To immediately feed or not to immediately feed day-old chicks?
Some new technologies involve supplying feed and water to the hatching birds. These technologies seek to convince us that the day old suffers if not fed – and this is indeed a very emotive argument if one has no experience of the manner in which the mother hen hatches her brood in nature.
In nature the hatching process can take up to 48 hours to complete from the first hatchling fully extracting itself from the shell to the last. During this time the hen remains sitting tightly on her nest, rigid in her determination to have all of her hatchlings fully prepared before she leads them away in search of food. And even then it is not food of nutritional value that she encourages them to eat but merely low quality matter aimed at activating and preparing the gut for dealing with the nutritious food that they will eventually consume days later.
The mother hen can do this because all day-olds are equipped with the most perfect of food substances; egg yolk. In the days immediately prior to hatching, the embryo absorbs the yolk sack into its body. This yolk sack is not only sufficient to sustain it for many days but absolutely essential in supporting the immune system. If the hatchling were to eat food of nutritional value prior to it making full use of its yolk sack it would indeed excrete the yolk sack and be deprived of its full benefit.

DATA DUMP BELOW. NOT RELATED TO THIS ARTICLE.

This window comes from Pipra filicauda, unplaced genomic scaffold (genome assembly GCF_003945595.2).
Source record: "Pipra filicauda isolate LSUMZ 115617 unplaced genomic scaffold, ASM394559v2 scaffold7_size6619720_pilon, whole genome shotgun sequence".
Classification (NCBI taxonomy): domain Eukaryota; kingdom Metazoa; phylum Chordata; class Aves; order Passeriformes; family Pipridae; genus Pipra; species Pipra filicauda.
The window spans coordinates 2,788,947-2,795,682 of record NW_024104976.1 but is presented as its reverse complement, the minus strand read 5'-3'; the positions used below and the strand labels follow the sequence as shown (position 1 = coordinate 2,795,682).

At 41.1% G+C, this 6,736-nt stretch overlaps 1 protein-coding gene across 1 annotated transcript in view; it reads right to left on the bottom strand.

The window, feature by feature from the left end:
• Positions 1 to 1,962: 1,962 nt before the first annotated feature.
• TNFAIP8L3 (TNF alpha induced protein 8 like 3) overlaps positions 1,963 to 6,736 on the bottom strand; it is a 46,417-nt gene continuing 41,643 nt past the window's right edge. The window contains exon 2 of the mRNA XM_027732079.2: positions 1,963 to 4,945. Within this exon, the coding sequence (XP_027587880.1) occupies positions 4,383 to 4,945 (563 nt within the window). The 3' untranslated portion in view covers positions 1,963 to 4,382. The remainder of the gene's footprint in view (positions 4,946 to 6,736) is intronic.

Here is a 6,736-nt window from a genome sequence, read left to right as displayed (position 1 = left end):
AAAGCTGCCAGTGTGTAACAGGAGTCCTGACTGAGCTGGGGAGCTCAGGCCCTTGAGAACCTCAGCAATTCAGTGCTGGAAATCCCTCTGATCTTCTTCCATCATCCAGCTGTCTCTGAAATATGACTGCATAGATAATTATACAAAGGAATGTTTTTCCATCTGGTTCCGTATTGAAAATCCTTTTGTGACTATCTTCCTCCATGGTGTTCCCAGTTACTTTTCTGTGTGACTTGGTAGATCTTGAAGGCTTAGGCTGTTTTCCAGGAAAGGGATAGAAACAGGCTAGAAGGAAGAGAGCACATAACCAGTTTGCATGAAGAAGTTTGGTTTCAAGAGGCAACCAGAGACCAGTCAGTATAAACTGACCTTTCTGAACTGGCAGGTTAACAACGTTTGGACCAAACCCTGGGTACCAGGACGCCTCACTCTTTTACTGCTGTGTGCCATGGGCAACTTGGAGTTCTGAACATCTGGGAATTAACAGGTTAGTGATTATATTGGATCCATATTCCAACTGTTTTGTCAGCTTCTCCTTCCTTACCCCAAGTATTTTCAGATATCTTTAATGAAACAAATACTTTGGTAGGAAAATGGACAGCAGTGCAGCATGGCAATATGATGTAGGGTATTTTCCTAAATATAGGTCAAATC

Advice: look to technologies mimicking nature
Therefore my advice would be to avoid the technologies that seek to convince us that a day-old must have access to food and water immediately upon hatching as this defies the lessons set out by nature. Instead look to those technologies that reference the habits of the mother hen attending to her nest. And what are these? The mother hen sits tightly upon her eggs, indeed smothering them beneath her feathers. She concentrates her body heat to the shells and restricts the embryo’s access to gas exchange. In so doing, she stimulates the embryo’s natural stress hormone, cortisol. Fuelled on this adrenalin, the embryo is inspired to begin the hatching process. The mother hen can then exercise control over the entire time it takes for her brood to emerge. And she knows that she has up to 48 hours because she knows that her hatchlings can very safely subsist on their yolk sack.
It is the technologies that emulate this hatching pattern that are the ones that will ultimately reward the hatchery manager with the best quality day-olds. Why? Because the process is natural. After all, animal welfare guidelines are there to prevent the needless suffering of the animals in our care. What better way to achieve this than to emulate nature.